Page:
The bilateral defense agreement lays down a set of rules for joint operations between the US Military and Japan’s Self-Defense Forces (SDF). The last time the agreement was revised was in 1997, and the SDF’s role was limited to protecting the US military only when it was acting in Tokyo’s defense and only within the Japan’s geographic vicinity.
In a joint press conference in Tokyo, US Defense Secretary Ash Carter and Defense Minister Gen Nakatani announced that a revision of the bilateral agreement would give the SDF a greater range of circumstances and wider geographical scope in which to militarily support and protect the US. If the agreement is approved, the SDF would therefore be able to act when US forces are threatened by a third country, even if the American military is not acting in defense of Japan at the time.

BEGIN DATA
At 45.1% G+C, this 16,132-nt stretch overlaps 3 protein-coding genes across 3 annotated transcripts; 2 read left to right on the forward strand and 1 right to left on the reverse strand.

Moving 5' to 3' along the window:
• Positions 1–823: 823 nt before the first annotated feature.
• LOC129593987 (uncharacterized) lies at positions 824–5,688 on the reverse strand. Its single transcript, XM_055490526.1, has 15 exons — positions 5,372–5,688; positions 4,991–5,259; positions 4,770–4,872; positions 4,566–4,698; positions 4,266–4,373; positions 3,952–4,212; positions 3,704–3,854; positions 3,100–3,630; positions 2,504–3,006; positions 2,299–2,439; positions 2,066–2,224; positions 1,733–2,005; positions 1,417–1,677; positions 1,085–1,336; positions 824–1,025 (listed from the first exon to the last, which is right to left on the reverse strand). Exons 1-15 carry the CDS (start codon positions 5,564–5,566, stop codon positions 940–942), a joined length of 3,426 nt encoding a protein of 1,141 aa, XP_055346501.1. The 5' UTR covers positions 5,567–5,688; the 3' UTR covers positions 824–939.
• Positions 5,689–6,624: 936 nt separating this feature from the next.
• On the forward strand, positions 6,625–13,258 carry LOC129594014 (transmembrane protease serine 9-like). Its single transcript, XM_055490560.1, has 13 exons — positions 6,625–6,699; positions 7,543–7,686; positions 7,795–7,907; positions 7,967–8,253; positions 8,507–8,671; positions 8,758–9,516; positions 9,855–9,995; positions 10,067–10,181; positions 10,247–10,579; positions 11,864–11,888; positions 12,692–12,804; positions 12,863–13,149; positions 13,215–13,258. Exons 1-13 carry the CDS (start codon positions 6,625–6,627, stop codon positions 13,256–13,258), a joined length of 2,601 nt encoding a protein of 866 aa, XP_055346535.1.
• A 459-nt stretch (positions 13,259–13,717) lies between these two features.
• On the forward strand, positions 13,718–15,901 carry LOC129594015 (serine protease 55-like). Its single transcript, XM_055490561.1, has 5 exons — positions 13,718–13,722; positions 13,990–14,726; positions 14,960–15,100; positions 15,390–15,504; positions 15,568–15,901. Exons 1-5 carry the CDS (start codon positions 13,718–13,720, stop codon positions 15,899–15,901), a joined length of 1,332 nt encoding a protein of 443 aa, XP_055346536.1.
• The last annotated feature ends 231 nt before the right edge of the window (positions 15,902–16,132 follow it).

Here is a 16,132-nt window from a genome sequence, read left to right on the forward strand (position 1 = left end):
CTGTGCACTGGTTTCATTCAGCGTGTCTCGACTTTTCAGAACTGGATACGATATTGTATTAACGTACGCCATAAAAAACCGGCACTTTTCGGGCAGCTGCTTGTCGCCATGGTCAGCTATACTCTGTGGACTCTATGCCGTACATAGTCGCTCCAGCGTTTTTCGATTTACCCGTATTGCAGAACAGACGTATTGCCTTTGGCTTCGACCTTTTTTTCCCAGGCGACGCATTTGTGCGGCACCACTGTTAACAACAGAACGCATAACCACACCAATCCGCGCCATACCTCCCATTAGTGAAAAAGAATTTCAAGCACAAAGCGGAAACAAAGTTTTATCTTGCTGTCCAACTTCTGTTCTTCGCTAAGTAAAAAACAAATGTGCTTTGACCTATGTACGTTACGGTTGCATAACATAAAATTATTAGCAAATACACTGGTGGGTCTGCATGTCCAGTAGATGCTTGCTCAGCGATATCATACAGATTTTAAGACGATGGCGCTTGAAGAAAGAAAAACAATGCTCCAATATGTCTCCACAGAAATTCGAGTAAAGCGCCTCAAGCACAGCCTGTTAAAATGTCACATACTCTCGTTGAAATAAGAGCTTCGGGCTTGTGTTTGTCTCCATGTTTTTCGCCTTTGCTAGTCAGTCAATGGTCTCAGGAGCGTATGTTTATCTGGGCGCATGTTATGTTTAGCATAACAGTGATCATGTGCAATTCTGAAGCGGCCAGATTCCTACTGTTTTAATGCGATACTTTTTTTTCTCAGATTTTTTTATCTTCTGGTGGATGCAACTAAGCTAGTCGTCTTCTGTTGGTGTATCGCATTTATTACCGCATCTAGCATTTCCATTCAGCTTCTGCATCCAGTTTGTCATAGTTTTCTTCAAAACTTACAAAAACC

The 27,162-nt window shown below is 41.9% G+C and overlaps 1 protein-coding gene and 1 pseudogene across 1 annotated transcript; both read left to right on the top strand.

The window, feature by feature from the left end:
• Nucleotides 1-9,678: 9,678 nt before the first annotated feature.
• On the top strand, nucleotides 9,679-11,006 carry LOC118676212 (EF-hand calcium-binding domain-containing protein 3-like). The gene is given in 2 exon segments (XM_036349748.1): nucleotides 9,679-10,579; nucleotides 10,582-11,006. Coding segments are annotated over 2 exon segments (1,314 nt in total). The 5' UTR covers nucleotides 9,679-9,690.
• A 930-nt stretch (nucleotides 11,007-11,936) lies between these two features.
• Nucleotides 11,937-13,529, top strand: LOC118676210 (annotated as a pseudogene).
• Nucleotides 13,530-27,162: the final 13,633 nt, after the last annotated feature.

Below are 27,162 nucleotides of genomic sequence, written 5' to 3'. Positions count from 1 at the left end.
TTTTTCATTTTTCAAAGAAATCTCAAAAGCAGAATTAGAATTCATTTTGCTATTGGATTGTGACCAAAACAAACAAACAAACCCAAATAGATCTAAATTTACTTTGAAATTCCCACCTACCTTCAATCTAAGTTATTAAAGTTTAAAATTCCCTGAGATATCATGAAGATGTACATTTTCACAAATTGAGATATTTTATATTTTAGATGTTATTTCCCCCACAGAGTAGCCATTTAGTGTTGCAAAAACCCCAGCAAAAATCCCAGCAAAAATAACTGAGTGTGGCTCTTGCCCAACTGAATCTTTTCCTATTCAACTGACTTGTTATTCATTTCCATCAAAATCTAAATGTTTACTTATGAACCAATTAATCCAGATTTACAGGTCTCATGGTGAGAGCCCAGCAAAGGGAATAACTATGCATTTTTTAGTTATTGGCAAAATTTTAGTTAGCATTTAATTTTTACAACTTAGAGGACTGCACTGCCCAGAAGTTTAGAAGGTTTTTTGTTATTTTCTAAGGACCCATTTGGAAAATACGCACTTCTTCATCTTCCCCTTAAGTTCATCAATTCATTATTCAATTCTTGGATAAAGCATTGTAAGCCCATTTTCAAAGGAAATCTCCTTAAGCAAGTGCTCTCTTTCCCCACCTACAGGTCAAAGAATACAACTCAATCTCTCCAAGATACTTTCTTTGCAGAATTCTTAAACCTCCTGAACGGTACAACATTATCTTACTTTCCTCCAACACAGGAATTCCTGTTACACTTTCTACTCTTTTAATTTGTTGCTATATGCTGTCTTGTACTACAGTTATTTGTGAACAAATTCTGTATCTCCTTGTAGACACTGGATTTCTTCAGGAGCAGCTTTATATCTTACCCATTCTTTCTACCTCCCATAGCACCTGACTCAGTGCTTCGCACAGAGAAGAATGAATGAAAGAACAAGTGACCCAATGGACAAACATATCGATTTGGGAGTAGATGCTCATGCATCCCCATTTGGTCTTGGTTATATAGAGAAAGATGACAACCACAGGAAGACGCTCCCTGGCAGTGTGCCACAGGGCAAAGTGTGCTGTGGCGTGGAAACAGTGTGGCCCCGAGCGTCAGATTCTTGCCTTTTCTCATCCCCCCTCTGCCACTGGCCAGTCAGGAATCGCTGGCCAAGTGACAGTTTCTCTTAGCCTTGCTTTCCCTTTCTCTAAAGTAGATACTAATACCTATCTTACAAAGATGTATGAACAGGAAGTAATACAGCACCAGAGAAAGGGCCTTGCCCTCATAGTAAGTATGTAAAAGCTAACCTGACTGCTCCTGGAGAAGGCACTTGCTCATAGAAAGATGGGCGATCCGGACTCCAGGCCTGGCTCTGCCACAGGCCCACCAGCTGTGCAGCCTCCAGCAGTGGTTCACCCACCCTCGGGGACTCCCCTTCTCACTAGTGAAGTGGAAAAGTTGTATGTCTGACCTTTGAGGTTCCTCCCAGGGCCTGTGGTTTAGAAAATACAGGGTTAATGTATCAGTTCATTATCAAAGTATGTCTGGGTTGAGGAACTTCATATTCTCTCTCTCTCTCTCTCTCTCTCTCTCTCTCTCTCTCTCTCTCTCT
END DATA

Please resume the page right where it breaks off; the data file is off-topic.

According to Carter, the updated rules will “transform the US-Japan alliance” and allow the two countries to “cooperate seamlessly” in response to challenges around the world.
Tokyo and Washington have been wary of Beijing’s increasing military build-up and growing influence in the region. Japan is locked in a territorial dispute with China over islands in the East China Sea. The US, also concerned about China’s growing influence in the region, views the revised rules as a way of granting Tokyo additional leverage in resolving the dispute with Beijing.
Full article: Japan to the Rescue? New Deal Allows Tokyo to Defend US Forces Worldwide (Sputnik News)